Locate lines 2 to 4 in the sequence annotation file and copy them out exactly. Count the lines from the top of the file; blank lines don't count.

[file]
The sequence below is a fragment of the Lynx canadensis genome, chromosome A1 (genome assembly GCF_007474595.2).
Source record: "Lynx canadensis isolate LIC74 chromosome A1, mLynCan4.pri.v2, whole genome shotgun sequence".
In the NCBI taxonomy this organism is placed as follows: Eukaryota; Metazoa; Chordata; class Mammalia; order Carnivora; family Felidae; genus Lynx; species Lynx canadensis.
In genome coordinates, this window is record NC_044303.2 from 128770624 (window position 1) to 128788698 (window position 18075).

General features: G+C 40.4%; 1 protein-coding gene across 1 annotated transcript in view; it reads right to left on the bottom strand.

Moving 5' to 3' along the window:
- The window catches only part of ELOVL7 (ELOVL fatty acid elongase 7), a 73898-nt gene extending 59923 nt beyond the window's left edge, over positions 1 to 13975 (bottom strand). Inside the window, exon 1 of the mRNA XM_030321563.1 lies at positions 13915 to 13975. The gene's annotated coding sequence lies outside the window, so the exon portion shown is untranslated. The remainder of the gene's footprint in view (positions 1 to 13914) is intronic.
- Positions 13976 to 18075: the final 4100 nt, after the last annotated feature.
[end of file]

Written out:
Source record: "Lynx canadensis isolate LIC74 chromosome A1, mLynCan4.pri.v2, whole genome shotgun sequence".
In the NCBI taxonomy this organism is placed as follows: Eukaryota; Metazoa; Chordata; class Mammalia; order Carnivora; family Felidae; genus Lynx; species Lynx canadensis.
In genome coordinates, this window is record NC_044303.2 from 128770624 (window position 1) to 128788698 (window position 18075).